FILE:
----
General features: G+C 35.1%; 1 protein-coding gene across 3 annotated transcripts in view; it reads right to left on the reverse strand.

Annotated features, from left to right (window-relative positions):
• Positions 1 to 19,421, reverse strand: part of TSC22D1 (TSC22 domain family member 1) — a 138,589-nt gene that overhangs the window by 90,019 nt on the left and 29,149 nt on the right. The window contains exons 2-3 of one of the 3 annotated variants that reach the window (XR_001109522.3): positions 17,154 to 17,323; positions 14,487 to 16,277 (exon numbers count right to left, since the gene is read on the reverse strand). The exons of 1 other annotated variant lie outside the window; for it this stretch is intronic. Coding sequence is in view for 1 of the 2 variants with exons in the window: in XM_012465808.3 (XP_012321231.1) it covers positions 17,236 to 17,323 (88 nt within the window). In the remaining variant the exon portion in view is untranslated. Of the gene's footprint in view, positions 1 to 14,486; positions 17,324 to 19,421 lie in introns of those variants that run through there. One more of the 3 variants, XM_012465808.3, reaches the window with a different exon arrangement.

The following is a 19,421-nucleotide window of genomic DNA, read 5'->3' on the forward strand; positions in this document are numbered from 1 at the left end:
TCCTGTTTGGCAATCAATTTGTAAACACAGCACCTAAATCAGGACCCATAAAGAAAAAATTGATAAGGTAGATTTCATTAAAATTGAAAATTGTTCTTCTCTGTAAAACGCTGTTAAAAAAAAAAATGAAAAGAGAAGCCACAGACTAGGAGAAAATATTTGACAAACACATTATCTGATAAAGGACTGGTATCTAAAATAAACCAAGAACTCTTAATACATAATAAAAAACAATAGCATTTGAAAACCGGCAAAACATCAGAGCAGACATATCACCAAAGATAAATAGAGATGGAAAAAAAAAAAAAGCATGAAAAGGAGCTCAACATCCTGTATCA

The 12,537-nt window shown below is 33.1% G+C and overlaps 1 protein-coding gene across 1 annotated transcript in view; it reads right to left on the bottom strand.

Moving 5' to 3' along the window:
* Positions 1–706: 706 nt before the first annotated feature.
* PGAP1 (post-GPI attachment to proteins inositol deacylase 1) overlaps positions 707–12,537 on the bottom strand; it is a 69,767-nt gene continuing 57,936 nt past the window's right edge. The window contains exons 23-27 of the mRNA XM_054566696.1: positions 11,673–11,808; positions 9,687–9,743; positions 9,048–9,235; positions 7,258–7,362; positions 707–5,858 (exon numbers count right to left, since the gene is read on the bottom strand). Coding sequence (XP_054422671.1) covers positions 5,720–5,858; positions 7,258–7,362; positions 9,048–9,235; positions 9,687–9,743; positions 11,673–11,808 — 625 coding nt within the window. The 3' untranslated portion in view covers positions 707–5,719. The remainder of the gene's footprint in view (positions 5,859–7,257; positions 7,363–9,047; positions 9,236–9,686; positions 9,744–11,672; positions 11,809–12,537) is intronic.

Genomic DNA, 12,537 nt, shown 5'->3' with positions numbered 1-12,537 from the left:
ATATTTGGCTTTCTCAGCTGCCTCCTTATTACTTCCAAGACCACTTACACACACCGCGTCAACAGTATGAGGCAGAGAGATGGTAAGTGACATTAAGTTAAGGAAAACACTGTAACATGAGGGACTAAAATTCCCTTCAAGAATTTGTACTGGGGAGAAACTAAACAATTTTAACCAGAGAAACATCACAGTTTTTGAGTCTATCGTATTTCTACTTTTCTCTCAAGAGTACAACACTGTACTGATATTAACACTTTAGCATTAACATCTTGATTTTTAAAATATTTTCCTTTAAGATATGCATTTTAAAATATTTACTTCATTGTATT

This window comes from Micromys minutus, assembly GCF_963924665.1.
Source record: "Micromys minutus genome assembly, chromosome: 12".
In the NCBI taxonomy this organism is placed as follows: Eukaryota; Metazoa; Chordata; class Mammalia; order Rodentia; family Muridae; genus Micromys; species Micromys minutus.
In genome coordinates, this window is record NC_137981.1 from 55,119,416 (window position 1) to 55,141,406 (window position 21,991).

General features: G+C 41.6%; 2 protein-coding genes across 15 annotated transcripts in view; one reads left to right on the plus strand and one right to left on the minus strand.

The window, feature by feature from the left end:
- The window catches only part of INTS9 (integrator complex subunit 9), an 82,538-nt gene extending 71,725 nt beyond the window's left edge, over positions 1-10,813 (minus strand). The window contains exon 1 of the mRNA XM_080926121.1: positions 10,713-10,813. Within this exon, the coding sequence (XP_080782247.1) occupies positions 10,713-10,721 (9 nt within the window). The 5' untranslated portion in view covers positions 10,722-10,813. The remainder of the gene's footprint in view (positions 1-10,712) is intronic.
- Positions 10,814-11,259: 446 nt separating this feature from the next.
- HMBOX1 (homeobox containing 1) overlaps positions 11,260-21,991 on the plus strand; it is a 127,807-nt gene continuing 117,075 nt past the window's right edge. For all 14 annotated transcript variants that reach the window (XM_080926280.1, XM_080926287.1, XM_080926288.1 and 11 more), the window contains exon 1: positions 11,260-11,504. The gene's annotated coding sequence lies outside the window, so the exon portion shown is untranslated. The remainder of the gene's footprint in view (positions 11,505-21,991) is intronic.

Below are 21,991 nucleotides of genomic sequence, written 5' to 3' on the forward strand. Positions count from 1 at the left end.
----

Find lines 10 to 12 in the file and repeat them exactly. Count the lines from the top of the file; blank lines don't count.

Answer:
Genomic DNA, 12,537 nt, shown 5'->3' with positions numbered 1-12,537 from the left:
ATATTTGGCTTTCTCAGCTGCCTCCTTATTACTTCCAAGACCACTTACACACACCGCGTCAACAGTATGAGGCAGAGAGATGGTAAGTGACATTAAGTTAAGGAAAACACTGTAACATGAGGGACTAAAATTCCCTTCAAGAATTTGTACTGGGGAGAAACTAAACAATTTTAACCAGAGAAACATCACAGTTTTTGAGTCTATCGTATTTCTACTTTTCTCTCAAGAGTACAACACTGTACTGATATTAACACTTTAGCATTAACATCTTGATTTTTAAAATATTTTCCTTTAAGATATGCATTTTAAAATATTTACTTCATTGTATT

This window comes from Micromys minutus, assembly GCF_963924665.1.